There is no such thing as a one size fits all approach to creating your sermon. Preachers differ from one another in talent, style, and many other ways. So too, do the members of their congregations. And all come together to participate in the worship experience in their uniqueness. Different attitudes, different expectations, different degrees of interest, intensity, and enthusiasm. Different distractions. Moreover, these differences are subject to constant change — from moment to moment, from day to day, from week to week. Consequently, from Sunday to Sunday, there is in every church a new and different congregation, as well as a new and different preacher.
From week to week, for better or for worse, there is change. Nothing remains the same except the immutable Word of God, which comes into our midst. And from week to week, both the changing preacher and the changing congregation move in one of two directions — for better or for worse, depending on the state of their love affair with the Word that dwells among them.
“There is no changing the word of God,” wrote the apostle Paul. The Word of God is unchained: it issues commands; it predicts events; it consoles and reprimands; it stems off evil; it inspires; it blesses. In short, it makes things happen.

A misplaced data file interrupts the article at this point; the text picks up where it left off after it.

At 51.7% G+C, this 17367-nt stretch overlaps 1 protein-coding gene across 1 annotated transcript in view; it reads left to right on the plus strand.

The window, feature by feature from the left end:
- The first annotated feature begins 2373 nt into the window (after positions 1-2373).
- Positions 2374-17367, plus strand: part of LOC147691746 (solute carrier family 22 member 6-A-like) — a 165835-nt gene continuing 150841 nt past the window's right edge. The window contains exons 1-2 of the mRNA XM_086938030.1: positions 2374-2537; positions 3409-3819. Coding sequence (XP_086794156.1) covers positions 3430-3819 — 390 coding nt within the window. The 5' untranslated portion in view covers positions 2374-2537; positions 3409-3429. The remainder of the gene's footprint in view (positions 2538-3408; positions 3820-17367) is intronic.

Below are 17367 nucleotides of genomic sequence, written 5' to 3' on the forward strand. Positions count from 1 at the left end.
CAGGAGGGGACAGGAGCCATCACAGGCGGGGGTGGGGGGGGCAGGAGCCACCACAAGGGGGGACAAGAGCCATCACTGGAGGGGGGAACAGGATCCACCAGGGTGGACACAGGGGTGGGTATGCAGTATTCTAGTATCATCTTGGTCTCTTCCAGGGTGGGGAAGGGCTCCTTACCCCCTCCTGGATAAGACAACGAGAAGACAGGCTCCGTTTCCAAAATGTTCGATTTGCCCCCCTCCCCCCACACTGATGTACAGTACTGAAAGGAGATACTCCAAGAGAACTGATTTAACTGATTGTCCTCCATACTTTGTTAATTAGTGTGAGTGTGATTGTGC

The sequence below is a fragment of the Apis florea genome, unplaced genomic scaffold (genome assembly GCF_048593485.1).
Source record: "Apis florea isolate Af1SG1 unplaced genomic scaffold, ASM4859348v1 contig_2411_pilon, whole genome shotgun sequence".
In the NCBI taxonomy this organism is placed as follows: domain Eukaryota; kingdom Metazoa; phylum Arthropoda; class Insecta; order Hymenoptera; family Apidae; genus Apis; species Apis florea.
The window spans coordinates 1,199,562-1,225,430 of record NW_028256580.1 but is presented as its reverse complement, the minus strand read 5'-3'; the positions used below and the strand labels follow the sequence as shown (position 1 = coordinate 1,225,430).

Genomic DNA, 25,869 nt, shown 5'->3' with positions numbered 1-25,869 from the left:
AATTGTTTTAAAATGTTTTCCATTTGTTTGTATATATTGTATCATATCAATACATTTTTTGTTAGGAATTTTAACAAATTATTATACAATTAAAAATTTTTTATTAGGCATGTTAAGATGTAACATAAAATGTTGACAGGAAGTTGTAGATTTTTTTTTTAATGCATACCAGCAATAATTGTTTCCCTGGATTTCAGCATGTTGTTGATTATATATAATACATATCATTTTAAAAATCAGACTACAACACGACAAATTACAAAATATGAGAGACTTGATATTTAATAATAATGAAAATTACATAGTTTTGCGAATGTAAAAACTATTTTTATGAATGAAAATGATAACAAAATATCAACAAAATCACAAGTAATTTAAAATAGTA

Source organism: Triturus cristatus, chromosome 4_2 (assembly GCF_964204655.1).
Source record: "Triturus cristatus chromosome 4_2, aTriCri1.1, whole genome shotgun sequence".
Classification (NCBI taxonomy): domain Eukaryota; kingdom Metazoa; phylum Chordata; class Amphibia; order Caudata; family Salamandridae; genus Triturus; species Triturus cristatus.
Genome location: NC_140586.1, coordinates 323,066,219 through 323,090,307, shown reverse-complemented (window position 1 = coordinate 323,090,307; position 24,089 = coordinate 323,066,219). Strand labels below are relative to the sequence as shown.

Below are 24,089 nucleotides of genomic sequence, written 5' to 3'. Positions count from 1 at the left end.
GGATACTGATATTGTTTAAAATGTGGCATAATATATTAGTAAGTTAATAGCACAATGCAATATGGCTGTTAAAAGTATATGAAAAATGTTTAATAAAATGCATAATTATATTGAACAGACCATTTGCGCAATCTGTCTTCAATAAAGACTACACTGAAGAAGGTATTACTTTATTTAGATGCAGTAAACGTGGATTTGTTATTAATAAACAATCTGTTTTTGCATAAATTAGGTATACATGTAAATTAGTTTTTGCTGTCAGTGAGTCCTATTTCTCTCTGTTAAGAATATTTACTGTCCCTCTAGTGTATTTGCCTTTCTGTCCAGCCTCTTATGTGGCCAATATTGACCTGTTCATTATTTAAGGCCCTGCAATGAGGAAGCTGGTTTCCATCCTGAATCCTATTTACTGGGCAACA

The Word of God is a creative force. It gives us life. And from moment to moment and week to week, it shows us the way to New Life.
From moment to moment and week to week, the question arises: are we ready to receive this message of new life that comes from God? Are we willing to position ourselves before God in a way that acknowledges our total dependence on Him — not only for life but for the way of life? Are we ready and willing to reverse our values and reorder our priorities to harmonize our life with the Will of God, who became one of us to show us how much he loves us?
God loves you. You have His Word for it. And he is waiting for you to respond lovingly to this healing message. That is the Word of God. You can proclaim it in a thousand different ways. But whether your sermon outlines evoke tears or generate laughter, the message remains the same. In the beginning, was the Word, and the Word was with God, and the Word was God. And the Word is immutable, and the Word is now, and the Word is Love.